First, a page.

Body Off Restoration of 1964 Corvette Coupe – Part 36


3/7/13

 

 

3-7-13 glove box sm3-7-13 glove box light 4 sm 3-7-13 glove box light 3 sm 3-7-13 glove box light 2 sm 3-7-13 glove box light sm 3-7-13 glove box 2 smNot much time spent working on the car today.  It was 3:30 before I was in the garage.  The rubber bumper for the glove box arrived today.  The glove box light was here as well.  In a post about the glove box light, it was recommended to put a plug in lead to make it easier to take out the glove box.  Evidently, the strange shape lead for the glove box light is difficult to remove without damaging either the lead or the light.

 

 

3-7-13 door panels sm 3-7-13 door panel old 2 sm 3-7-13 door panel old sm 3-7-13 door panel new sm 3-7-13 door panel new 3 smI retrieved the old door panels from the attic as I needed to transfer the hockey stick and door handle trim to the new panels.  My hockey sticks were in good shape especially after I polished them.  As you can see, my original door panels were not in good shape.

 

 

3/8/13

 

 

Today I was wishing I had bought the deluxe door panels with everything already installed, even though they are big bucks.  It is very time consuming cutting out all of the holes, installing the hockey strips and the reflectors.  What turned out to be the most time consuming was installing the washers for the screws that mount the panels.   First I had to locate the holes.  I used the  old panel as a guide.  Once I had a hole made, I used my drifts to keep the panel in alignment.  I also used those drifts to make the hole.  I began with a pointed rod to make the initial hole.  I then progressively used larger drifts until I had the hole the correct size.  I did this in lieu of using a drill as they are notorious for catching on fabric, and especially carpet, causing damge.

 

 

3-8-13 door panel 9 sm 3-8-13 door panel 6 sm 3-8-13 door panel 7 sm 3-8-13 door panel 8 smOnce I had the hole the correct size and after inserting the washer, the rear part must be flattened out to hold it in place.  I screwed up the first two washers before I discovered the solution.  Once the washer is inserted, take a metal sheers and make four small cuts on the rear.  Then I used one of the drifts and a hammer to bend over the tabs that were created by the small cuts.  I did not have enough washers but I now have the hang of doing it, although it is still a slow process.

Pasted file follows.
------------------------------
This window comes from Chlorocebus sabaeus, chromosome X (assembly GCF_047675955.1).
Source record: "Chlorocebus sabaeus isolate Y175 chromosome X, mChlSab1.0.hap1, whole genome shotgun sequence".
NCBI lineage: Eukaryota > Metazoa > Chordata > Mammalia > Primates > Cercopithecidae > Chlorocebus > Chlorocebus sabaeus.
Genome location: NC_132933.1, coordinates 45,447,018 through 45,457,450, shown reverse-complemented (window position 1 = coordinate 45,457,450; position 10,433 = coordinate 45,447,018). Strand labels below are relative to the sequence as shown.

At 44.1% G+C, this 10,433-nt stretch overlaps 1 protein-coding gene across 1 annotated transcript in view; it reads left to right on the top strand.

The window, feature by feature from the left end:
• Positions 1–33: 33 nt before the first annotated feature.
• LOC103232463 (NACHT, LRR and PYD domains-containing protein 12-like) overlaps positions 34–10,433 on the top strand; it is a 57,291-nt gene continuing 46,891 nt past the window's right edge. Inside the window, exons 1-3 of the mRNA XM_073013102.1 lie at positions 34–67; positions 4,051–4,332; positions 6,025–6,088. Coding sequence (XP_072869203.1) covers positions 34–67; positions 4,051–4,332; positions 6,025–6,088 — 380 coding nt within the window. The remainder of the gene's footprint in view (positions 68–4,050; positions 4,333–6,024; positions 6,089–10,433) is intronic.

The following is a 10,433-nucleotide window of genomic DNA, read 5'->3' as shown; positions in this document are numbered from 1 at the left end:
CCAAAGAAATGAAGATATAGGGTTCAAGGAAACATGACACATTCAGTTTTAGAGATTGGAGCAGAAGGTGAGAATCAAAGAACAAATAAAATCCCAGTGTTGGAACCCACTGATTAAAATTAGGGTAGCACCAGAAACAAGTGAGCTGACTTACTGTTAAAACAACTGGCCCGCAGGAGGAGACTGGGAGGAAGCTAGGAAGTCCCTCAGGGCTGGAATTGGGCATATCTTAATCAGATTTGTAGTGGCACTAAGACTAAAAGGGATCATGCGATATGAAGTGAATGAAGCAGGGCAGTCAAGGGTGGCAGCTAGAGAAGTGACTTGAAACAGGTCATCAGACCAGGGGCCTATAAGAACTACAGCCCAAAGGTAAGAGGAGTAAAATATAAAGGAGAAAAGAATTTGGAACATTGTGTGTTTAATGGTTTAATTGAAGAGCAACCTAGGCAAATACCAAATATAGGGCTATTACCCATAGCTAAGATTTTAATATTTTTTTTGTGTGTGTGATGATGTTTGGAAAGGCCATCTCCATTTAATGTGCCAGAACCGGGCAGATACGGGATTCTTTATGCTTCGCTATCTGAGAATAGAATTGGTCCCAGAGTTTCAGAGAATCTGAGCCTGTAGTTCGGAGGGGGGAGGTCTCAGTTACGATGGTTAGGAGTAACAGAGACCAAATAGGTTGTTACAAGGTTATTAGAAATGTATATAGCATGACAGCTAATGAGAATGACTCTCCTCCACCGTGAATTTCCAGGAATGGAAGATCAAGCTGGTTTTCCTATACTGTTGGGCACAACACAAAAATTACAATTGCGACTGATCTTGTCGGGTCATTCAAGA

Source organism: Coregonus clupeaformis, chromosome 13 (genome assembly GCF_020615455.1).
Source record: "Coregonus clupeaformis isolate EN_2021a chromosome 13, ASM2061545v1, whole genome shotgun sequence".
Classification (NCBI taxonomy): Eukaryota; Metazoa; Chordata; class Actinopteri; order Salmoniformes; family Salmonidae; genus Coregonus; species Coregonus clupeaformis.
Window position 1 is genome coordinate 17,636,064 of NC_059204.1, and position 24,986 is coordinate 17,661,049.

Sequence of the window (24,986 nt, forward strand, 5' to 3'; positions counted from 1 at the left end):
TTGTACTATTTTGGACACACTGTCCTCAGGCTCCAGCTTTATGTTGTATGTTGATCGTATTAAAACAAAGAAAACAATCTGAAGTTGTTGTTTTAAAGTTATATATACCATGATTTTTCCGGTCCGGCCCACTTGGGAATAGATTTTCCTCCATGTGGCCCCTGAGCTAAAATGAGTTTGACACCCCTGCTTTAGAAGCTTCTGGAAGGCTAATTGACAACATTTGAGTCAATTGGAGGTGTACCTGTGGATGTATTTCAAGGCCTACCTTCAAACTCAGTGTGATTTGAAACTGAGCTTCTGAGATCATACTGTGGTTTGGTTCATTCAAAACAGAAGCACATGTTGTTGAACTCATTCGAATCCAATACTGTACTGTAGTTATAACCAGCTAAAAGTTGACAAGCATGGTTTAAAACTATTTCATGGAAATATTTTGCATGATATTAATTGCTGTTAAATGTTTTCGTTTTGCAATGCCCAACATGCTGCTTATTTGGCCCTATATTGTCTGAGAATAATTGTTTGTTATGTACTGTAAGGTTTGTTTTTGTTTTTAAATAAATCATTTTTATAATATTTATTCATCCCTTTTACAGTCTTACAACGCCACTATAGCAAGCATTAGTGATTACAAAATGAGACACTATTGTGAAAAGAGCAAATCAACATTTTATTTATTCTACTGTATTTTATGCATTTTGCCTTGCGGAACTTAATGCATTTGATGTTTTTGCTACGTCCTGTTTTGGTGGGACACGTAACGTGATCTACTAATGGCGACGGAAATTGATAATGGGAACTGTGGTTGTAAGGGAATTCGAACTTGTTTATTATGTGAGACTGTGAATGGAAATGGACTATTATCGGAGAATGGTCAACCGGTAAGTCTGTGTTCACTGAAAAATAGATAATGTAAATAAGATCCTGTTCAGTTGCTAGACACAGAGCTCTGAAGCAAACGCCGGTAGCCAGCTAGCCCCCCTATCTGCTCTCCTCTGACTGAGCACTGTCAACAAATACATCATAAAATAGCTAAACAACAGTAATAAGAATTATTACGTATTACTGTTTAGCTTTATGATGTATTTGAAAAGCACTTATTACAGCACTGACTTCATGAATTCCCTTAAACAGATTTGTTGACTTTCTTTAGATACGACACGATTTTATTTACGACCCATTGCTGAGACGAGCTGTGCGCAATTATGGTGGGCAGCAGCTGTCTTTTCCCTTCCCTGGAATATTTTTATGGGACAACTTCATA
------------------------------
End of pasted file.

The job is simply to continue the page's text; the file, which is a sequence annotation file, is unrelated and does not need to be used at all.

3-8-13 door shield panels 3 sm 3-8-13 door shield panels 2 sm 3-8-13 door shield panels 5 sm 3-8-13 door shield panels 4 sm 3-8-13 door opening rod sm 3-8-13 door shield panels smKnowing that I could not complete the door panels until the parts arrive, I decided to install the door shields.  These were missing on both of my doors and I secured them on an EBay auction.  The passenger door had holes and fasteners already installed while the driver’s door did not have even the holes drilled.  Makes me wonder if the driver’s door had been replaced.  I drilled the holes, mounted the fasteners and then installed the driver’s door shields after applying caulking to the rear.

 

 

 

3-8-13 grill trim 2 sm 3-8-13 grill trim smThe last job was installing the trim around the grill.  Ran out of time to do anything else today.

 

 

 

 

 

3/9/13

 

 

Turns out my son did not have to work today so he came over to help me on the car.  First up we bled the brakes since we thought if we actually got the car to run, it might be good to be able to stop.  The only leak that showed up was on one of the lines to the master cylinder which needed to be tightened.  I now have brakes.

 

 

3-9-13 burnt wire smNow we were ready to get the car running.  Up to this point, I had not hooked up the power cable to the battery.  Did that and was rewarded with smoke both in the engine bay and under the dash!!  It burned at least 3′ of the white/black wire bundled with the red wires that go to the upper connector on the horn relay.  Initially we could not tell where the smoke came from in the interior.   When we checked for shorts at the fuse block plug on the engine side, we had a direct short on the black/white wire terminal.  Tracing that wire on the wiring diagram led us to the ammeter.  Sure enough, we had wire damage there as well.  After unhooking the ammeter, out short was gone.

 

Now that we were snakebitten, we started checking for shorts on other wires but our search was inconclusive.  So we very tentatively hooked up the positive cable to the battery again.  No smoke this time.  After waiting a bit to see if something happened, we finally decided we had found the problem.